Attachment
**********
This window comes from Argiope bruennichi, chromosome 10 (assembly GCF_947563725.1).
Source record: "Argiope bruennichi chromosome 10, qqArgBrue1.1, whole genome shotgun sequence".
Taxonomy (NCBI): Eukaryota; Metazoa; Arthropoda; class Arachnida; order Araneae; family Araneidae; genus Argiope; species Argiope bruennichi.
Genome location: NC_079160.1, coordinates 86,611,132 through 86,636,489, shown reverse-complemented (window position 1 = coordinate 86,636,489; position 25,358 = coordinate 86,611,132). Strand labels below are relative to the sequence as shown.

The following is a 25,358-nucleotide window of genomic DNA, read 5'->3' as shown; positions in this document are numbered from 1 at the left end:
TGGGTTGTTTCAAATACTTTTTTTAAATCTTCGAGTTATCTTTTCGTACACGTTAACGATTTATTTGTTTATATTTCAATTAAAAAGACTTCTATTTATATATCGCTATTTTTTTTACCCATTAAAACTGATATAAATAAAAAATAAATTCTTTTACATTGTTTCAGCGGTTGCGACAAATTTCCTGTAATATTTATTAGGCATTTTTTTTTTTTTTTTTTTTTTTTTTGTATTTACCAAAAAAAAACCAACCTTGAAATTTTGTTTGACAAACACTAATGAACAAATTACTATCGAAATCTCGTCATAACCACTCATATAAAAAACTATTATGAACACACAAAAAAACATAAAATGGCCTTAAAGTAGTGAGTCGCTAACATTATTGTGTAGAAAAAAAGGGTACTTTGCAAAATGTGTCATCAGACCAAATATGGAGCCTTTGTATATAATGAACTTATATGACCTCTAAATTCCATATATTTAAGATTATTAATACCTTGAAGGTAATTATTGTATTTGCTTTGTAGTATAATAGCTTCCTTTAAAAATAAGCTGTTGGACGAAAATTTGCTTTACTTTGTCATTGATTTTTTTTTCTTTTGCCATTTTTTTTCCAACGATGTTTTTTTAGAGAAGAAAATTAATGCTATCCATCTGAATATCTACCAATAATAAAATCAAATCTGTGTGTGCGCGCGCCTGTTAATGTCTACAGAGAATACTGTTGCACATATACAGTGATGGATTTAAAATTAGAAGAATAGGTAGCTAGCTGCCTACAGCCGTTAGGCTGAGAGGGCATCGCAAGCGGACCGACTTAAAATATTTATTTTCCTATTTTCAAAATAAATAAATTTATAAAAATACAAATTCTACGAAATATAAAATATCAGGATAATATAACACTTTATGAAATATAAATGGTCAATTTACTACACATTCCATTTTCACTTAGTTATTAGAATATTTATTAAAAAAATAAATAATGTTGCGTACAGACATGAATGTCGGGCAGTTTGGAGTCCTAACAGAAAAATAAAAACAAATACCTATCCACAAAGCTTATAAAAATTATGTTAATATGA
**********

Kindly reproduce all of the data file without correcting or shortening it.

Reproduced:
This window comes from Argiope bruennichi, chromosome 10 (assembly GCF_947563725.1).
Source record: "Argiope bruennichi chromosome 10, qqArgBrue1.1, whole genome shotgun sequence".
Taxonomy (NCBI): Eukaryota; Metazoa; Arthropoda; class Arachnida; order Araneae; family Araneidae; genus Argiope; species Argiope bruennichi.
Genome location: NC_079160.1, coordinates 86,611,132 through 86,636,489, shown reverse-complemented (window position 1 = coordinate 86,636,489; position 25,358 = coordinate 86,611,132). Strand labels below are relative to the sequence as shown.

The following is a 25,358-nucleotide window of genomic DNA, read 5'->3' as shown; positions in this document are numbered from 1 at the left end:
TGGGTTGTTTCAAATACTTTTTTTAAATCTTCGAGTTATCTTTTCGTACACGTTAACGATTTATTTGTTTATATTTCAATTAAAAAGACTTCTATTTATATATCGCTATTTTTTTTACCCATTAAAACTGATATAAATAAAAAATAAATTCTTTTACATTGTTTCAGCGGTTGCGACAAATTTCCTGTAATATTTATTAGGCATTTTTTTTTTTTTTTTTTTTTTTTTTGTATTTACCAAAAAAAAACCAACCTTGAAATTTTGTTTGACAAACACTAATGAACAAATTACTATCGAAATCTCGTCATAACCACTCATATAAAAAACTATTATGAACACACAAAAAAACATAAAATGGCCTTAAAGTAGTGAGTCGCTAACATTATTGTGTAGAAAAAAAGGGTACTTTGCAAAATGTGTCATCAGACCAAATATGGAGCCTTTGTATATAATGAACTTATATGACCTCTAAATTCCATATATTTAAGATTATTAATACCTTGAAGGTAATTATTGTATTTGCTTTGTAGTATAATAGCTTCCTTTAAAAATAAGCTGTTGGACGAAAATTTGCTTTACTTTGTCATTGATTTTTTTTTCTTTTGCCATTTTTTTTCCAACGATGTTTTTTTAGAGAAGAAAATTAATGCTATCCATCTGAATATCTACCAATAATAAAATCAAATCTGTGTGTGCGCGCGCCTGTTAATGTCTACAGAGAATACTGTTGCACATATACAGTGATGGATTTAAAATTAGAAGAATAGGTAGCTAGCTGCCTACAGCCGTTAGGCTGAGAGGGCATCGCAAGCGGACCGACTTAAAATATTTATTTTCCTATTTTCAAAATAAATAAATTTATAAAAATACAAATTCTACGAAATATAAAATATCAGGATAATATAACACTTTATGAAATATAAATGGTCAATTTACTACACATTCCATTTTCACTTAGTTATTAGAATATTTATTAAAAAAATAAATAATGTTGCGTACAGACATGAATGTCGGGCAGTTTGGAGTCCTAACAGAAAAATAAAAACAAATACCTATCCACAAAGCTTATAAAAATTATGTTAATATGA